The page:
Legionnaires' Disease

ExitCare ImageLegionnaires' disease is a serious lung infection (pneumonia) that is caused by inhaling the Legionella bacteria. This bacteria occurs naturally in the environment and normally does not cause problems. Legionella bacteria grow best in warm water environments. The bacteria can be carried through the air in a mist or vapor (small droplets of water in the air). Once the bacteria enters the lungs, they reproduce rapidly and attack the immune system. People who are at greatest risk for Legionnaires' disease include:

  • Older adults, usually people who are 65 years of age or older.

  • Smokers.

  • People who drink alcohol heavily.

  • People with immune systems weakened from medical conditions such as:

  • Cancer.

  • Kidney failure.

  • HIV.

  • Diabetes.


Inhaling Legionella bacteria is the main cause of developing the disease. It is not contagious (spreading from person to person). The mist carrying the bacteria can travel for miles through the air.

  • Legionella bacteria most often grow in:

  • Air conditioning systems.

  • Public whirlpool spas.

  • Grocery store produce misters.

  • Decorative fountains.

  • Swimming pools.

  • Fitness or physical therapy equipment.

  • Water systems such as pipes, faucets, shower heads in places like hotels, hospitals, or cruise ships.

  • It may also enter the lungs while ingesting contaminated fluids or working with dry, contaminated soil.

  • Legionella bacteria also cause Pontiac fever. This is a milder illness that resembles the flu.


Symptoms may develop 2-14 days after exposure and are similar to other types of pneumonia. Symptoms include:

  • High fever, shaking or chills.

  • Coughing, which may bring up mucous or occasionally bloody mucous.

  • Shortness of breath.

  • Chest pain.

  • Headache.

  • Muscle pain.

  • Tiredness and weakness.

  • Poor appetite.

  • A sickness in your stomach (nausea) or throwing up (vomiting).

  • Confusion.


Legionnaires' disease is diagnosed in a variety of ways.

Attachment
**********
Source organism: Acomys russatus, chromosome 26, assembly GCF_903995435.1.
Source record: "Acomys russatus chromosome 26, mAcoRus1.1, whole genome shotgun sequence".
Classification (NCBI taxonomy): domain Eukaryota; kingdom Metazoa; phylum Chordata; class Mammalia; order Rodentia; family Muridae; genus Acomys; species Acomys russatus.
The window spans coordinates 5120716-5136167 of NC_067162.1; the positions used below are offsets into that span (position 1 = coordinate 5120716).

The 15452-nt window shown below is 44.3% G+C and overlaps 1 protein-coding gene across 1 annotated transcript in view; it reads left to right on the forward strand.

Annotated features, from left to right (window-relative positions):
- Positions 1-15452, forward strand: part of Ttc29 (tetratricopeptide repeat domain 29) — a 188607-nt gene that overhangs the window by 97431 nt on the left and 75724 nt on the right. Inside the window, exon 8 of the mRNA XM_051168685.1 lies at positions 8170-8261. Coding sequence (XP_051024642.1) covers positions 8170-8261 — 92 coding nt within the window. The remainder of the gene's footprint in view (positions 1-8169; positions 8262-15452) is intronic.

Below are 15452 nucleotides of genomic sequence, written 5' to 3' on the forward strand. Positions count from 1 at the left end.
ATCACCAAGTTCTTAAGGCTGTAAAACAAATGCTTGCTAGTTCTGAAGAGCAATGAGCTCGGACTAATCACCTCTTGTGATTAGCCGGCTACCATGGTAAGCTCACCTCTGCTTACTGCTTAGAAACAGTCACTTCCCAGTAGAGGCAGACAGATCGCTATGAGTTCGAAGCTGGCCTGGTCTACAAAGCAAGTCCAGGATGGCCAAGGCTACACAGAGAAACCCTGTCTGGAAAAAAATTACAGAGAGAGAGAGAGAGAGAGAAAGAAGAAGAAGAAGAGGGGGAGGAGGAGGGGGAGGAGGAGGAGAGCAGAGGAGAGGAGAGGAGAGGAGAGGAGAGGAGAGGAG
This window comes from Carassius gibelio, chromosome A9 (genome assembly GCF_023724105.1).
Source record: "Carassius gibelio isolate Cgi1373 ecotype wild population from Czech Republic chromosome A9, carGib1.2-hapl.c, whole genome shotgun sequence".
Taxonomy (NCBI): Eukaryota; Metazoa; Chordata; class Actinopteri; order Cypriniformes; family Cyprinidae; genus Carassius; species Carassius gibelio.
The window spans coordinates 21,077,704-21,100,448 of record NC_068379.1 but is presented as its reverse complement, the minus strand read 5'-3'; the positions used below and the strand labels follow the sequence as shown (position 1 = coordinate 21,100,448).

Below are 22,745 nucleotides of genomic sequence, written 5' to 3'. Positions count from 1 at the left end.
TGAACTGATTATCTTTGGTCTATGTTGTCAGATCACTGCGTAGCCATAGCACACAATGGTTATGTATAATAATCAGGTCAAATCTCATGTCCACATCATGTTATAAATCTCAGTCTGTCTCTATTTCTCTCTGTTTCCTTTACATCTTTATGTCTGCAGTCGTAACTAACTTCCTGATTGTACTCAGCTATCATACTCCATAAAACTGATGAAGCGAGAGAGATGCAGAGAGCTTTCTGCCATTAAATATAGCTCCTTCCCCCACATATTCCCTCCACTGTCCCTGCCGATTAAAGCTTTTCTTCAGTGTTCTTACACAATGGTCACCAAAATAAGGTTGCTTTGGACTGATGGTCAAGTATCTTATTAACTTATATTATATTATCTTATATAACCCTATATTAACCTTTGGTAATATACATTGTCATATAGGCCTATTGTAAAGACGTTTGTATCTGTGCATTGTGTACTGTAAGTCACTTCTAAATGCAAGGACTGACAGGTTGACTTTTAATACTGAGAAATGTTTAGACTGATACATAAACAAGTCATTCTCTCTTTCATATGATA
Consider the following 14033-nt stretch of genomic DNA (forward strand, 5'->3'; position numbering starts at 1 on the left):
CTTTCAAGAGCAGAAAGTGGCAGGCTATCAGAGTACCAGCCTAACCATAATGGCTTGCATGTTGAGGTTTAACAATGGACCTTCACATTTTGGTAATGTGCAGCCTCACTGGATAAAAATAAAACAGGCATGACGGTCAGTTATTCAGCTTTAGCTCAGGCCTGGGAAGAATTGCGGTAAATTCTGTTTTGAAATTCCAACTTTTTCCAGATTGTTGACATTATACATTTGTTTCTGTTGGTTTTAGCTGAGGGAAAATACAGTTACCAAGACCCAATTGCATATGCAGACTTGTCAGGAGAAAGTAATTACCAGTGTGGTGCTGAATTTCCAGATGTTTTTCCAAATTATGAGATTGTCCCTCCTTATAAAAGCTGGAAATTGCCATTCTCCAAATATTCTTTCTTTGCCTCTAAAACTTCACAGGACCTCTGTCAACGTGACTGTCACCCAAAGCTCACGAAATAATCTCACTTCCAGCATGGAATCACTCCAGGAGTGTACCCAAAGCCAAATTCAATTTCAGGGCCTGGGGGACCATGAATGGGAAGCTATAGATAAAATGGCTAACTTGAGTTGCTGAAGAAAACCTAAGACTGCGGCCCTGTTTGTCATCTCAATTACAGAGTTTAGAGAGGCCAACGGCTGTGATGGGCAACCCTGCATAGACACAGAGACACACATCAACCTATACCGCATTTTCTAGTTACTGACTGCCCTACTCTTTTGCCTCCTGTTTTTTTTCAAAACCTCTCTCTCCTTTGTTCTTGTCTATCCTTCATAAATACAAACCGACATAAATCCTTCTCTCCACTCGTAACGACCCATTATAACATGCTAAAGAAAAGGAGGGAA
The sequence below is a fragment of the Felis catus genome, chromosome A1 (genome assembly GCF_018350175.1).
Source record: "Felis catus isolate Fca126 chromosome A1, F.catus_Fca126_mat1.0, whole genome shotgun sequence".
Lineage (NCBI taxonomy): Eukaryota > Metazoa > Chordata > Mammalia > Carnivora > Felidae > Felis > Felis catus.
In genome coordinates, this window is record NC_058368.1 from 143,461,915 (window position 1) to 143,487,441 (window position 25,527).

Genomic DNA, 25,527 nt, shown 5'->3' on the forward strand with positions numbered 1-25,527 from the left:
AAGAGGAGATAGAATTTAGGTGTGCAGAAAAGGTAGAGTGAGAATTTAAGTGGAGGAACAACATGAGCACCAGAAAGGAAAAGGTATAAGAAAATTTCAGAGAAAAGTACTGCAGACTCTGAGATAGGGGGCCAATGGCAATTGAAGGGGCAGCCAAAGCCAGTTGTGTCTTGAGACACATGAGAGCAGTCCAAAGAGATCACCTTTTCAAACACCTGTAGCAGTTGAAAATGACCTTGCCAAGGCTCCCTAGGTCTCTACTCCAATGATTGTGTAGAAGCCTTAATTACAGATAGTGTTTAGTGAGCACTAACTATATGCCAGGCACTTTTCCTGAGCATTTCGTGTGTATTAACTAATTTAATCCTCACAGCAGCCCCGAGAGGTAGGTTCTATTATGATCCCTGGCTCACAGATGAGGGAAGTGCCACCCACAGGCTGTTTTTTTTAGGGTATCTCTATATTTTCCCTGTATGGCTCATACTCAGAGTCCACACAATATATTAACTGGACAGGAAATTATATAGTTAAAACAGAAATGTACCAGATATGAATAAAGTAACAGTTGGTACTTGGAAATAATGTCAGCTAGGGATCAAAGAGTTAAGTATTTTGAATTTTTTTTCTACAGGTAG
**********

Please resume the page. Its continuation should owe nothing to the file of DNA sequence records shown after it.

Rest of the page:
• Physical exam.

  • Chest X-ray.

  • Blood tests.

  • Sputum (mucous from the lungs) culture.

  • Urine tests.

  • A Computerized Tomography (CT) scan or lumbar puncture may be done to assess neurological symptoms (confusion) if needed.


  • Hospitalization is often necessary.

  • Antibiotics are the main treatment for Legionnaires' disease and should be given as soon as Legionnaires' disease is suspected.

  • Oxygen may be given.

  • Pontiac fever is mild and does not require specific treatment.


  • Legionnaires' disease is a serious infection and can be life threatening. Taking antibiotics as early as possible is important and effective. If left untreated, Legionnaires' disease can result in serious complications such as:

  • Respiratory failure.

  • Septic shock (A medical condition in which you have very low blood pressure because of an infection).

  • Death.


It may take a few weeks or a few months for your energy level to return after you have had Legionnaires' disease. With proper self-care and medications, you will feel better. Follow your caregiver's instructions as well as these guidelines:

  • Take all medications as directed. Finish the entire course of antibiotics to fight the infection. Report any side effects to your caregiver. Consider taking probiotics to prevent diarrhea.

  • Rest and allow your lungs time to return to their normal function. Gradually resume activity as tolerated.

  • Drink enough water and fluids to keep your urine clear or pale yellow.

  • Ask your doctor for tips on reducing coughing, such as elevating your head and back while sleeping.

  • Follow up with your caregiver as recommended.


  • You develop fever and chills.

  • You develop coughing.

  • You have shortness of breath.

  • You have a headache.

  • You have muscle pain.

  • You develop tiredness and weakness.

  • You have a poor appetite.

  • You feel sick to your stomach (nausea).

  • You are throwing up (vomiting).

  • You develop confusion.


  • You have difficulty breathing.

  • You develop chest pain.

  • You have severe dizziness or lightheadedness.

  • You develop a rapid heartbeat.


  • Understand these instructions.

  • Will watch your condition.

  • Will get help right away if you are not doing well or get worse.


  • Centers for Disease Control (CDC): www.cdc.gov

  • Occupational Safety and Health Administration (OSHA): www.osha.gov